Covering more than 10sqkm, Makli is one of the world’s largest necropolises, acting as the final resting place of more than half a million people, including kings, queens, saints and scholars. And even though the 14th-century site was inscribed as a Unesco World Heritage Site in 1981 – one of just six in Pakistan – its imposing tombs and intricate artwork are little known to travellers today.
Makli is located in the southern tip of Pakistan on the outskirts of Thatta, a historical port city on the Indus River. The necropolis rose to importance as a burial site between 1352 and 1524, when the Samma Dynasty made Thatta their capital. Legend has it that a traveller on holy pilgrimage to Mecca stopped at the site and, upon seeing a mosque just outside Thatta, fell in to a state of ecstasy repeating “Hadah Makka li” (this is Mecca for me). A popular Sufi saint of the Samma period, Sheikh Hamad Jamali, named the mosque Makli after the happening.
Entering from Makli’s southern corner, where many of the newer monuments are located, it is hard to imagine just how large the site is. The structures seemed more like small palaces than graves. During my visit, there was no one there but me and my travelling companion, the ruins, and the sound of wind blowing gently over the sun-baked, barren earth.
Six types of monuments can be found across Makli. They include tombs, canopies, enclosures, graves, mosques and khanqas, which are learning spaces where saints would teach and preach to their disciples.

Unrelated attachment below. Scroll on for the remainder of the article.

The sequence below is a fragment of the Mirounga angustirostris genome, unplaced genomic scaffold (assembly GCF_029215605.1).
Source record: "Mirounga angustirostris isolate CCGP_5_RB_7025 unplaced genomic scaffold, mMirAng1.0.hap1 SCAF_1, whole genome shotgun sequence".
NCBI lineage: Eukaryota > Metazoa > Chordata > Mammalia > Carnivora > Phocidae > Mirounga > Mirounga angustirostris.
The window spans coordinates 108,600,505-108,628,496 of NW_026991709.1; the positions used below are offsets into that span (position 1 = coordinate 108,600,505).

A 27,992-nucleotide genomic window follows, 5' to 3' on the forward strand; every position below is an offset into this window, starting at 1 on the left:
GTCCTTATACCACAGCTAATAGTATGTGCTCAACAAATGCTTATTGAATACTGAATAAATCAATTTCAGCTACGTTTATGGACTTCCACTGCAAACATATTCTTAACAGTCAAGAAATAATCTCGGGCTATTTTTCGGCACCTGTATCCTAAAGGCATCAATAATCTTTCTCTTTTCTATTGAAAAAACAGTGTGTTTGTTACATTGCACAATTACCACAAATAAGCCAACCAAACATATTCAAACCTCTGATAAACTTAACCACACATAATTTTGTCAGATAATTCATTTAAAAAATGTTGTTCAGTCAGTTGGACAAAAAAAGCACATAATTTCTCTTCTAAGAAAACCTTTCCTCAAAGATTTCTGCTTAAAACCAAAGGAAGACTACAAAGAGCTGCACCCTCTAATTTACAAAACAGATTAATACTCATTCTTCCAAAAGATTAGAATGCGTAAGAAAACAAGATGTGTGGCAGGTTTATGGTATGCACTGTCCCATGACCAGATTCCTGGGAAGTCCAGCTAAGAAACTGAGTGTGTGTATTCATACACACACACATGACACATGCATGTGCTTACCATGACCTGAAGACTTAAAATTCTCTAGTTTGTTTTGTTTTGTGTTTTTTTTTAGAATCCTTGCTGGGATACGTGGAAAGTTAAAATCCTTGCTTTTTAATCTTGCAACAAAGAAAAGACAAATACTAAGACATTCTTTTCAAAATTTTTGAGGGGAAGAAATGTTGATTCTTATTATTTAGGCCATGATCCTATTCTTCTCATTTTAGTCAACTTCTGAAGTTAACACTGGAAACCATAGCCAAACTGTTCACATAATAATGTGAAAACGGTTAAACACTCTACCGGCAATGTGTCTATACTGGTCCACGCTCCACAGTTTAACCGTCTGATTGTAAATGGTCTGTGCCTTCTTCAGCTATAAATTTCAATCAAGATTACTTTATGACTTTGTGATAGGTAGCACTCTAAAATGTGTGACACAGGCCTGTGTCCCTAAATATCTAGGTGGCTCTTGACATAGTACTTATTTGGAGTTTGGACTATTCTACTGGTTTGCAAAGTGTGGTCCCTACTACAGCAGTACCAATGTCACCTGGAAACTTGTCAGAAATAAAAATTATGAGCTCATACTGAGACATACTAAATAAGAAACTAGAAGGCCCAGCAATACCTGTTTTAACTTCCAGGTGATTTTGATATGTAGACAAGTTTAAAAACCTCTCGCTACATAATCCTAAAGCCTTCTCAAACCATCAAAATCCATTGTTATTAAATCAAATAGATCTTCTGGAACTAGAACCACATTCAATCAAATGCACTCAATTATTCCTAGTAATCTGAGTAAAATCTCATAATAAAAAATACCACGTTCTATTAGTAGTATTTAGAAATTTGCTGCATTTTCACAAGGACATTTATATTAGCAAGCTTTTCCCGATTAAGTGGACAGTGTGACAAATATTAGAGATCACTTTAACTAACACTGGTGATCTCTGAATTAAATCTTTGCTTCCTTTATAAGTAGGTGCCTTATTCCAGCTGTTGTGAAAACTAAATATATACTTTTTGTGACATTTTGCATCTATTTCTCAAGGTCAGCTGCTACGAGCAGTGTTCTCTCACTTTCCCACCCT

The first cluster of monuments we approached were erected during the Arghun, Tarkhan and Mughal dynasties, between 1524 and 1739. Rulers of these invading dynasties were Turko-Mongol people, who brought northern, central and western Eurasian influences, such as delicate floral patterns and geometric designs, to the architecture, art and stone carvings found in Makli.
Two of the most impressive monuments from this period are the tombs of Dewan Shurfa Khan, who died in 1638, and of Isa Khan Tarkhan II, who died in 1644. Both men ruled as Mughal governors in Thatta.
Isa Khan Tarkhan II, whose tomb is a two-storey stone building with majestic cupolas and balconies, is said to have constructed the monument while he was alive. Legend has it that after partial completion of the structure, Isa Khan chopped off the hands of the most talented craftsmen so that no other emperor could build a monument that would rival his.
Climate conditions, such as erosion-causing sea breezes as well as earthquakes, floods and pollution – not to mention a lack of access and attention during periods of national instability – have left the monuments in a critical state of deterioration. While plans for protection and restoration are being discussed by various Unesco-funded organisations, the fact that the monuments have lasted this long is a testament to the quality craftsmanship from this region.
Travelling through Makli, it’s easy to be distracted by the palace-and-fortress-like tombs. But equally interesting was the life we discovered. Throughout the site, nomadic tribes take shelter in the ruins or under makeshift camps, made using shrubs and discarded plastic bags. Many of the nomads living in Makli are internally displaced Pakistani people who come to the elevated plateau to take refuge during the annual floods.
For hundreds of years the site has also been a place of worship for Muslim and Hindu pilgrims. The two faiths, along with Buddhists, have lived in this area peacefully for many centuries.